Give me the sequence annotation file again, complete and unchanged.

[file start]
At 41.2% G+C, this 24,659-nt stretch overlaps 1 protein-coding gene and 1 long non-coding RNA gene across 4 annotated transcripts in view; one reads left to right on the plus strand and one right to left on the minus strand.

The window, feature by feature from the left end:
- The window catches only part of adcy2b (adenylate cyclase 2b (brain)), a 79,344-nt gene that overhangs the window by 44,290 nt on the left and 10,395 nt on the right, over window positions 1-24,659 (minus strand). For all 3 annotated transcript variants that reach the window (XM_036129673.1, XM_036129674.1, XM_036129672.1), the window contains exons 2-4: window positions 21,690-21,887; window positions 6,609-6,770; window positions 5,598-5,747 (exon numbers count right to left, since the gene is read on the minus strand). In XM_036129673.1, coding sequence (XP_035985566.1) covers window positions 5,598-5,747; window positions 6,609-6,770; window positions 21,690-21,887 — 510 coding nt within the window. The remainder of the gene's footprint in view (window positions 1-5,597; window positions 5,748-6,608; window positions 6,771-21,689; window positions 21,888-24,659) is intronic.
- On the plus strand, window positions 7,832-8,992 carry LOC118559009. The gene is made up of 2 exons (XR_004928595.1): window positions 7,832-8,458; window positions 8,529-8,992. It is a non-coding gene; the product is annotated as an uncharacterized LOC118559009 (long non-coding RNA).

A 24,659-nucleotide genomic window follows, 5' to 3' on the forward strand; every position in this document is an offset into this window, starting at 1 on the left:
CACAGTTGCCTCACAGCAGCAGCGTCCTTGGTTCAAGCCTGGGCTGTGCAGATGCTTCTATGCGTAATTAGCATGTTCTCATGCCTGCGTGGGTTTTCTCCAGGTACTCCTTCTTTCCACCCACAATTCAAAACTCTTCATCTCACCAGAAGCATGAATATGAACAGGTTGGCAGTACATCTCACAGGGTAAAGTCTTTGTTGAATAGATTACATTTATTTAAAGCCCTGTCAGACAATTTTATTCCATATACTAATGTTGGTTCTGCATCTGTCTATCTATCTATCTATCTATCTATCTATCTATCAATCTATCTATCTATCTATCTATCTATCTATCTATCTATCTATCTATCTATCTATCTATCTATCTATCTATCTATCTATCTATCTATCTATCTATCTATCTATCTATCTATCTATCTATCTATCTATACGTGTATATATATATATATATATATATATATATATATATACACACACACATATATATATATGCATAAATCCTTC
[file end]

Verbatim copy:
At 41.2% G+C, this 24,659-nt stretch overlaps 1 protein-coding gene and 1 long non-coding RNA gene across 4 annotated transcripts in view; one reads left to right on the plus strand and one right to left on the minus strand.

The window, feature by feature from the left end:
- The window catches only part of adcy2b (adenylate cyclase 2b (brain)), a 79,344-nt gene that overhangs the window by 44,290 nt on the left and 10,395 nt on the right, over window positions 1-24,659 (minus strand). For all 3 annotated transcript variants that reach the window (XM_036129673.1, XM_036129674.1, XM_036129672.1), the window contains exons 2-4: window positions 21,690-21,887; window positions 6,609-6,770; window positions 5,598-5,747 (exon numbers count right to left, since the gene is read on the minus strand). In XM_036129673.1, coding sequence (XP_035985566.1) covers window positions 5,598-5,747; window positions 6,609-6,770; window positions 21,690-21,887 — 510 coding nt within the window. The remainder of the gene's footprint in view (window positions 1-5,597; window positions 5,748-6,608; window positions 6,771-21,689; window positions 21,888-24,659) is intronic.
- On the plus strand, window positions 7,832-8,992 carry LOC118559009. The gene is made up of 2 exons (XR_004928595.1): window positions 7,832-8,458; window positions 8,529-8,992. It is a non-coding gene; the product is annotated as an uncharacterized LOC118559009 (long non-coding RNA).

A 24,659-nucleotide genomic window follows, 5' to 3' on the forward strand; every position in this document is an offset into this window, starting at 1 on the left:
CACAGTTGCCTCACAGCAGCAGCGTCCTTGGTTCAAGCCTGGGCTGTGCAGATGCTTCTATGCGTAATTAGCATGTTCTCATGCCTGCGTGGGTTTTCTCCAGGTACTCCTTCTTTCCACCCACAATTCAAAACTCTTCATCTCACCAGAAGCATGAATATGAACAGGTTGGCAGTACATCTCACAGGGTAAAGTCTTTGTTGAATAGATTACATTTATTTAAAGCCCTGTCAGACAATTTTATTCCATATACTAATGTTGGTTCTGCATCTGTCTATCTATCTATCTATCTATCTATCTATCTATCAATCTATCTATCTATCTATCTATCTATCTATCTATCTATCTATCTATCTATCTATCTATCTATCTATCTATCTATCTATCTATCTATCTATCTATCTATCTATCTATCTATCTATCTATCTATCTATACGTGTATATATATATATATATATATATATATATATATATACACACACACATATATATATATGCATAAATCCTTC